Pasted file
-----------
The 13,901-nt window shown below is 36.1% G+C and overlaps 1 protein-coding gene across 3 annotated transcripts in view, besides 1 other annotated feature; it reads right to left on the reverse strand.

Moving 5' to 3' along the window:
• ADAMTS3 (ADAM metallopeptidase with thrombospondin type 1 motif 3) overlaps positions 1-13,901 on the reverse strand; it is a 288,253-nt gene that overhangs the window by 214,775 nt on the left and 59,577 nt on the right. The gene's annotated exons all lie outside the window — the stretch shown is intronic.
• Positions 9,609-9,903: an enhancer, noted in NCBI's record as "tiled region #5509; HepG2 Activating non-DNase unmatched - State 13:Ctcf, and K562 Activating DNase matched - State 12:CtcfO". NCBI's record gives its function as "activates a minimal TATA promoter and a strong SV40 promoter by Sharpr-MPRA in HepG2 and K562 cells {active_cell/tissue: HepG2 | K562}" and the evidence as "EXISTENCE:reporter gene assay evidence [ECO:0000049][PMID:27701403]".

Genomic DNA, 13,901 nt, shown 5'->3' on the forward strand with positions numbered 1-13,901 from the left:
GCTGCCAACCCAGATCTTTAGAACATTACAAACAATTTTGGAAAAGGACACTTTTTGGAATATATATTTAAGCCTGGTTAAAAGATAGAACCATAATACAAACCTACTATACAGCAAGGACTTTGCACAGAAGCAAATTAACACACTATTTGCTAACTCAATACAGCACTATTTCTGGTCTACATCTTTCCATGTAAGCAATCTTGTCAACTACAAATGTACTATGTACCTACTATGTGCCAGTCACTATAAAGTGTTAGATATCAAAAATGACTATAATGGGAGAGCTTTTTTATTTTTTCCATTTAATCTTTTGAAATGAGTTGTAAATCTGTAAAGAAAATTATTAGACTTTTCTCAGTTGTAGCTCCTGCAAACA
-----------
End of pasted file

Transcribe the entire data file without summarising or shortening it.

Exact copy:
The 13,901-nt window shown below is 36.1% G+C and overlaps 1 protein-coding gene across 3 annotated transcripts in view, besides 1 other annotated feature; it reads right to left on the reverse strand.

Moving 5' to 3' along the window:
• ADAMTS3 (ADAM metallopeptidase with thrombospondin type 1 motif 3) overlaps positions 1-13,901 on the reverse strand; it is a 288,253-nt gene that overhangs the window by 214,775 nt on the left and 59,577 nt on the right. The gene's annotated exons all lie outside the window — the stretch shown is intronic.
• Positions 9,609-9,903: an enhancer, noted in NCBI's record as "tiled region #5509; HepG2 Activating non-DNase unmatched - State 13:Ctcf, and K562 Activating DNase matched - State 12:CtcfO". NCBI's record gives its function as "activates a minimal TATA promoter and a strong SV40 promoter by Sharpr-MPRA in HepG2 and K562 cells {active_cell/tissue: HepG2 | K562}" and the evidence as "EXISTENCE:reporter gene assay evidence [ECO:0000049][PMID:27701403]".

Genomic DNA, 13,901 nt, shown 5'->3' on the forward strand with positions numbered 1-13,901 from the left:
GCTGCCAACCCAGATCTTTAGAACATTACAAACAATTTTGGAAAAGGACACTTTTTGGAATATATATTTAAGCCTGGTTAAAAGATAGAACCATAATACAAACCTACTATACAGCAAGGACTTTGCACAGAAGCAAATTAACACACTATTTGCTAACTCAATACAGCACTATTTCTGGTCTACATCTTTCCATGTAAGCAATCTTGTCAACTACAAATGTACTATGTACCTACTATGTGCCAGTCACTATAAAGTGTTAGATATCAAAAATGACTATAATGGGAGAGCTTTTTTATTTTTTCCATTTAATCTTTTGAAATGAGTTGTAAATCTGTAAAGAAAATTATTAGACTTTTCTCAGTTGTAGCTCCTGCAAACA